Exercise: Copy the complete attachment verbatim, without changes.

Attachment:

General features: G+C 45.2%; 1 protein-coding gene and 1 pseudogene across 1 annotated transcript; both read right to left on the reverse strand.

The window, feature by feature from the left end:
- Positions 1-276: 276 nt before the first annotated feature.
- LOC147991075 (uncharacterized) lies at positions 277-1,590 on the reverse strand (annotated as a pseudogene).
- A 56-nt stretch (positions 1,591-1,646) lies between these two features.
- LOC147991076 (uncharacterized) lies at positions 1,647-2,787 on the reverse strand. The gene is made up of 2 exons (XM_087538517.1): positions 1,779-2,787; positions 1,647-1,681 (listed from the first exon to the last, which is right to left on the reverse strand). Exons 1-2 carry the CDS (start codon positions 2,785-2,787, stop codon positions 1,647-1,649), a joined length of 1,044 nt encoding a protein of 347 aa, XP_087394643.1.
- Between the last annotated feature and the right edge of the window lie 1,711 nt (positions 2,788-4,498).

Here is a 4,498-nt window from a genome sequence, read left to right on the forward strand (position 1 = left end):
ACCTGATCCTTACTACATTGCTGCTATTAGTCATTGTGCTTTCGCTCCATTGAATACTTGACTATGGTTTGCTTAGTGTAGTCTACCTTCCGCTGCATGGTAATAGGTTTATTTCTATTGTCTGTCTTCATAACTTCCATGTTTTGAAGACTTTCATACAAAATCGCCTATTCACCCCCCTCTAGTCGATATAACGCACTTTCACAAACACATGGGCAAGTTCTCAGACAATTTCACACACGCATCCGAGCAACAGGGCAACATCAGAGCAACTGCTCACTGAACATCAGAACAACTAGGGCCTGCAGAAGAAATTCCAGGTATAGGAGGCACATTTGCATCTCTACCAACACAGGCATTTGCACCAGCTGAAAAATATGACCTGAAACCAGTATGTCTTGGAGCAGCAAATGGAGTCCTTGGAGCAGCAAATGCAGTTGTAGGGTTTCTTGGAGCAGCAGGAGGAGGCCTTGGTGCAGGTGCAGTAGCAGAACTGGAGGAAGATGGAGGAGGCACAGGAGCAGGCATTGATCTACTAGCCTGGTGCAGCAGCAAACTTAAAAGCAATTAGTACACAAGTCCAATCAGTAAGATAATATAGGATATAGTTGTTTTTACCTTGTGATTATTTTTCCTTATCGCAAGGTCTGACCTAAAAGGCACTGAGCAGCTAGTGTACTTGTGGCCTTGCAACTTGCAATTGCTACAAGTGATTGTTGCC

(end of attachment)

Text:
General features: G+C 45.2%; 1 protein-coding gene and 1 pseudogene across 1 annotated transcript; both read right to left on the reverse strand.

The window, feature by feature from the left end:
- Positions 1-276: 276 nt before the first annotated feature.
- LOC147991075 (uncharacterized) lies at positions 277-1,590 on the reverse strand (annotated as a pseudogene).
- A 56-nt stretch (positions 1,591-1,646) lies between these two features.
- LOC147991076 (uncharacterized) lies at positions 1,647-2,787 on the reverse strand. The gene is made up of 2 exons (XM_087538517.1): positions 1,779-2,787; positions 1,647-1,681 (listed from the first exon to the last, which is right to left on the reverse strand). Exons 1-2 carry the CDS (start codon positions 2,785-2,787, stop codon positions 1,647-1,649), a joined length of 1,044 nt encoding a protein of 347 aa, XP_087394643.1.
- Between the last annotated feature and the right edge of the window lie 1,711 nt (positions 2,788-4,498).

Here is a 4,498-nt window from a genome sequence, read left to right on the forward strand (position 1 = left end):
ACCTGATCCTTACTACATTGCTGCTATTAGTCATTGTGCTTTCGCTCCATTGAATACTTGACTATGGTTTGCTTAGTGTAGTCTACCTTCCGCTGCATGGTAATAGGTTTATTTCTATTGTCTGTCTTCATAACTTCCATGTTTTGAAGACTTTCATACAAAATCGCCTATTCACCCCCCTCTAGTCGATATAACGCACTTTCACAAACACATGGGCAAGTTCTCAGACAATTTCACACACGCATCCGAGCAACAGGGCAACATCAGAGCAACTGCTCACTGAACATCAGAACAACTAGGGCCTGCAGAAGAAATTCCAGGTATAGGAGGCACATTTGCATCTCTACCAACACAGGCATTTGCACCAGCTGAAAAATATGACCTGAAACCAGTATGTCTTGGAGCAGCAAATGGAGTCCTTGGAGCAGCAAATGCAGTTGTAGGGTTTCTTGGAGCAGCAGGAGGAGGCCTTGGTGCAGGTGCAGTAGCAGAACTGGAGGAAGATGGAGGAGGCACAGGAGCAGGCATTGATCTACTAGCCTGGTGCAGCAGCAAACTTAAAAGCAATTAGTACACAAGTCCAATCAGTAAGATAATATAGGATATAGTTGTTTTTACCTTGTGATTATTTTTCCTTATCGCAAGGTCTGACCTAAAAGGCACTGAGCAGCTAGTGTACTTGTGGCCTTGCAACTTGCAATTGCTACAAGTGATTGTTGCC